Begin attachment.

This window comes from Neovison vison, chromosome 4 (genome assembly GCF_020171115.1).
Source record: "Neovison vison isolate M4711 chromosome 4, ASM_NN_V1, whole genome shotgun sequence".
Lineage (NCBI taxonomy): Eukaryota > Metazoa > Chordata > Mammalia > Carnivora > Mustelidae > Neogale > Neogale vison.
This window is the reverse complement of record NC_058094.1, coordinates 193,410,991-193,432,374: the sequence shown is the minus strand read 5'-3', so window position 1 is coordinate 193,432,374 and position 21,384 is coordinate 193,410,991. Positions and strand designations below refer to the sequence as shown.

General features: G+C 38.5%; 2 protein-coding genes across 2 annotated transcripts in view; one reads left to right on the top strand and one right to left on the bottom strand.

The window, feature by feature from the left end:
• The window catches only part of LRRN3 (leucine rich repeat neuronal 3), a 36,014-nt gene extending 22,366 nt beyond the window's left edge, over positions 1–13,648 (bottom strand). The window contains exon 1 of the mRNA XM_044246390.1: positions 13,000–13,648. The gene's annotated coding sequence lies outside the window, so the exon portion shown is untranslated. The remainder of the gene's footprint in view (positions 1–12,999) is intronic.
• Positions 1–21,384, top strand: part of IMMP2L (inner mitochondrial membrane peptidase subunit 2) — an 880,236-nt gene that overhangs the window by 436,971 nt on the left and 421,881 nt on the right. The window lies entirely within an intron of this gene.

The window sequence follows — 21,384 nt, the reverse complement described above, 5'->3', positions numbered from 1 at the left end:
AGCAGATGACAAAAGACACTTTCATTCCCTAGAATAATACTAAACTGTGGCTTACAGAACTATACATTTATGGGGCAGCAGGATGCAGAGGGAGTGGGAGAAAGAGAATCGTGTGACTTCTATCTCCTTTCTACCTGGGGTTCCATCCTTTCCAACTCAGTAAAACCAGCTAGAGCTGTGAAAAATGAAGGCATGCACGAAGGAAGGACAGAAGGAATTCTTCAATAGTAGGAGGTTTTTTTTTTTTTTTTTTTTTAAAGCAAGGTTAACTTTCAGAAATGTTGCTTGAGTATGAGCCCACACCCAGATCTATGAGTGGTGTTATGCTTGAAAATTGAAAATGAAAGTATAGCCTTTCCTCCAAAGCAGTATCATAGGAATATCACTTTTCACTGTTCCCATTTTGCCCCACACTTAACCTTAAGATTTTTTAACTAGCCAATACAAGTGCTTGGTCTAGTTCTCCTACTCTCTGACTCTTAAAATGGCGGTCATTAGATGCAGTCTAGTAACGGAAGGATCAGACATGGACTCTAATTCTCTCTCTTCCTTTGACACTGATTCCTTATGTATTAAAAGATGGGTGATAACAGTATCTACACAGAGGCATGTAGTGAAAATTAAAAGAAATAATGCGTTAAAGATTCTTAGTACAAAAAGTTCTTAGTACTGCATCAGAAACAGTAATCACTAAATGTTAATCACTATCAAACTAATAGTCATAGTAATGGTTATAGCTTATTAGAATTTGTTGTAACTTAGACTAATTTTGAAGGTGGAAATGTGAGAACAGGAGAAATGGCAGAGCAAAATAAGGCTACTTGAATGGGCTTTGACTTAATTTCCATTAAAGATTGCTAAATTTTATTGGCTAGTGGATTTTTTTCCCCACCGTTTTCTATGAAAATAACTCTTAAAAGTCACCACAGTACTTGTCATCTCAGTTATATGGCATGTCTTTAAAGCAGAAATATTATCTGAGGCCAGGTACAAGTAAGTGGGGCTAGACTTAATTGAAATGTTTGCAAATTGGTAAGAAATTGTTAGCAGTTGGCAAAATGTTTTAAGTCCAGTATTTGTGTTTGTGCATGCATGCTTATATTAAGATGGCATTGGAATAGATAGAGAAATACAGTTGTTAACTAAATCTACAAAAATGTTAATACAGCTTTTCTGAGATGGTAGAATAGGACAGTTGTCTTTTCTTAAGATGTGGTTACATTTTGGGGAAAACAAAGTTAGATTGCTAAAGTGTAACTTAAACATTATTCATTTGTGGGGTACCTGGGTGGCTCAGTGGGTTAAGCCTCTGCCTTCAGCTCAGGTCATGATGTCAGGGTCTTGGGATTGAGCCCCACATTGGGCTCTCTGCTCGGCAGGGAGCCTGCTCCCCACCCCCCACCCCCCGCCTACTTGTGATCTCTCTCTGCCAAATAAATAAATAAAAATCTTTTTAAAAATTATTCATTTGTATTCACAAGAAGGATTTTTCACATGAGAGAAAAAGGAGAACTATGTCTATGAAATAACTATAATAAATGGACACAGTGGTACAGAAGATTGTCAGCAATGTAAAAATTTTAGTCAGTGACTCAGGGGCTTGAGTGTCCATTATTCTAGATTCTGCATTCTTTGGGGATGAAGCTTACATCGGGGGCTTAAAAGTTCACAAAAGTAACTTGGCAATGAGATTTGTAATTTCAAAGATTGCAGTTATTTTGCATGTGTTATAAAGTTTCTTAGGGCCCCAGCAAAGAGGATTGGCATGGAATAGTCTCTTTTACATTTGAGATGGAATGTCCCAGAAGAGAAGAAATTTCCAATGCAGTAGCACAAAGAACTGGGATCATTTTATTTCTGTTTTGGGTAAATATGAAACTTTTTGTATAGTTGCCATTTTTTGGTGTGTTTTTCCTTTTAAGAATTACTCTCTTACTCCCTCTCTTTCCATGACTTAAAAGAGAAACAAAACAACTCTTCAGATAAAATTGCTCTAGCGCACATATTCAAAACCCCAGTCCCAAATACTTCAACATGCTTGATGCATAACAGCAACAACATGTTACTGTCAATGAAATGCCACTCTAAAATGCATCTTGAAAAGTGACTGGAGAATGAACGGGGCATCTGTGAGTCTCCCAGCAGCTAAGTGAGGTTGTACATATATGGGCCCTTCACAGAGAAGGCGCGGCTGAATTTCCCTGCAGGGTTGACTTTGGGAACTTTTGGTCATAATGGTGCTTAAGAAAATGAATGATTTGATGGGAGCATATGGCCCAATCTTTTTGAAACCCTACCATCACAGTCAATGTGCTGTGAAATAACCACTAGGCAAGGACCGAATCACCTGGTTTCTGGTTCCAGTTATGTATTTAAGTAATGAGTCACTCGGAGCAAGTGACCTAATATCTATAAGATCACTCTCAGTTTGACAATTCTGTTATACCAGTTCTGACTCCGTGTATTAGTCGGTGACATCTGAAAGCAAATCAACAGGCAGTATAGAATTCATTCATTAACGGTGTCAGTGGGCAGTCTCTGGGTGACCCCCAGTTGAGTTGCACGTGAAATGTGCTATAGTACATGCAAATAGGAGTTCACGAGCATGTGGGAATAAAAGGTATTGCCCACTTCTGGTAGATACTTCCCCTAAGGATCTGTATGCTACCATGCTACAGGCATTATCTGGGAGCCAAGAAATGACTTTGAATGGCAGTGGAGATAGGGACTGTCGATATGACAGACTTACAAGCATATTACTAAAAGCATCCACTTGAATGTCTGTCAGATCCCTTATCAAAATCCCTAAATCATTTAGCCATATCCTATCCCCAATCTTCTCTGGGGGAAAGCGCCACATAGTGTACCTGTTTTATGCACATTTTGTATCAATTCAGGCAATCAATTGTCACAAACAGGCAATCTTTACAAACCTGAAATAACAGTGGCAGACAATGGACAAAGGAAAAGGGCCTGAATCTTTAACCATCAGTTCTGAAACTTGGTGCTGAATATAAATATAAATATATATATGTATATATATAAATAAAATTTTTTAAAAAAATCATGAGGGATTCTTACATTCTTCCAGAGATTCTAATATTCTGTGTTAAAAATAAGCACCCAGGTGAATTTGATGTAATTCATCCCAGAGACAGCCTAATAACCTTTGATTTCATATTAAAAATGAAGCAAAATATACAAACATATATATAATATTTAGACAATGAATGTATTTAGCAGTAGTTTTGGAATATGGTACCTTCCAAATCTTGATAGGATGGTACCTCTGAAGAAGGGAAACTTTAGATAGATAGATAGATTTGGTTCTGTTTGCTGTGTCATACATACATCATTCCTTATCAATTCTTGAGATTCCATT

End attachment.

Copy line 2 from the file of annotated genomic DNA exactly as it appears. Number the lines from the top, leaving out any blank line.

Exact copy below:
Source record: "Neovison vison isolate M4711 chromosome 4, ASM_NN_V1, whole genome shotgun sequence".